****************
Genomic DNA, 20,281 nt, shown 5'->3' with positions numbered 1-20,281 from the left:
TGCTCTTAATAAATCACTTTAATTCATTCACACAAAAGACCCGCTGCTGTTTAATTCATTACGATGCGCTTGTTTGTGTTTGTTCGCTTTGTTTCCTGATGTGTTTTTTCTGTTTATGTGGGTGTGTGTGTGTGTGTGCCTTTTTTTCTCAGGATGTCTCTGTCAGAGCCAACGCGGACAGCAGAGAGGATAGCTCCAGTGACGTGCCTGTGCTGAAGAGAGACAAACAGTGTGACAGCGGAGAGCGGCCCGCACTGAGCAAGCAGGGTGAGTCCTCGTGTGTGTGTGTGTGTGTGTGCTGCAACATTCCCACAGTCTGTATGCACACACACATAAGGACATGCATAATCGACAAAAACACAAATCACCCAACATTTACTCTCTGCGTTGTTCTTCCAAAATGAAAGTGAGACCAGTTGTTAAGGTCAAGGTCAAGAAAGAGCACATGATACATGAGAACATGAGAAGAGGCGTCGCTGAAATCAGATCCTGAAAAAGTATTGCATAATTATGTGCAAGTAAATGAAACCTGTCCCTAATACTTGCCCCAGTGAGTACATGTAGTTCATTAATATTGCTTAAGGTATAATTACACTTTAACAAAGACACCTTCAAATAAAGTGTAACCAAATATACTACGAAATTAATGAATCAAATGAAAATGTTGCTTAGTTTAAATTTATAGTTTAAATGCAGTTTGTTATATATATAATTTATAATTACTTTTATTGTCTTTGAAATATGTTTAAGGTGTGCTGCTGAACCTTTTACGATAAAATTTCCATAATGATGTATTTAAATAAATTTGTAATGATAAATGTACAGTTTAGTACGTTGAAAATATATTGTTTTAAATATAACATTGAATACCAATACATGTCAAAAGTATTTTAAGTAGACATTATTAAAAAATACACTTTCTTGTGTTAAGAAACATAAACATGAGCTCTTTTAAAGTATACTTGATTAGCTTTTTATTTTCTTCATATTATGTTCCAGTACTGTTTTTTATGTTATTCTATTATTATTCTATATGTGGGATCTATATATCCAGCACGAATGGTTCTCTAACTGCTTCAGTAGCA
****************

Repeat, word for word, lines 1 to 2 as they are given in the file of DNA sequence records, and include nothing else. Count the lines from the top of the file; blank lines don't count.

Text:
Genomic DNA, 20,281 nt, shown 5'->3' with positions numbered 1-20,281 from the left:
TGCTCTTAATAAATCACTTTAATTCATTCACACAAAAGACCCGCTGCTGTTTAATTCATTACGATGCGCTTGTTTGTGTTTGTTCGCTTTGTTTCCTGATGTGTTTTTTCTGTTTATGTGGGTGTGTGTGTGTGTGTGCCTTTTTTTCTCAGGATGTCTCTGTCAGAGCCAACGCGGACAGCAGAGAGGATAGCTCCAGTGACGTGCCTGTGCTGAAGAGAGACAAACAGTGTGACAGCGGAGAGCGGCCCGCACTGAGCAAGCAGGGTGAGTCCTCGTGTGTGTGTGTGTGTGTGTGCTGCAACATTCCCACAGTCTGTATGCACACACACATAAGGACATGCATAATCGACAAAAACACAAATCACCCAACATTTACTCTCTGCGTTGTTCTTCCAAAATGAAAGTGAGACCAGTTGTTAAGGTCAAGGTCAAGAAAGAGCACATGATACATGAGAACATGAGAAGAGGCGTCGCTGAAATCAGATCCTGAAAAAGTATTGCATAATTATGTGCAAGTAAATGAAACCTGTCCCTAATACTTGCCCCAGTGAGTACATGTAGTTCATTAATATTGCTTAAGGTATAATTACACTTTAACAAAGACACCTTCAAATAAAGTGTAACCAAATATACTACGAAATTAATGAATCAAATGAAAATGTTGCTTAGTTTAAATTTATAGTTTAAATGCAGTTTGTTATATATATAATTTATAATTACTTTTATTGTCTTTGAAATATGTTTAAGGTGTGCTGCTGAACCTTTTACGATAAAATTTCCATAATGATGTATTTAAATAAATTTGTAATGATAAATGTACAGTTTAGTACGTTGAAAATATATTGTTTTAAATATAACATTGAATACCAATACATGTCAAAAGTATTTTAAGTAGACATTATTAAAAAATACACTTTCTTGTGTTAAGAAACATAAACATGAGCTCTTTTAAAGTATACTTGATTAGCTTTTTATTTTCTTCATATTATGTTCCAGTACTGTTTTTTATGTTATTCTATTATTATTCTATATGTGGGATCTATATATCCAGCACGAATGGTTCTCTAACTGCTTCAGTAGCA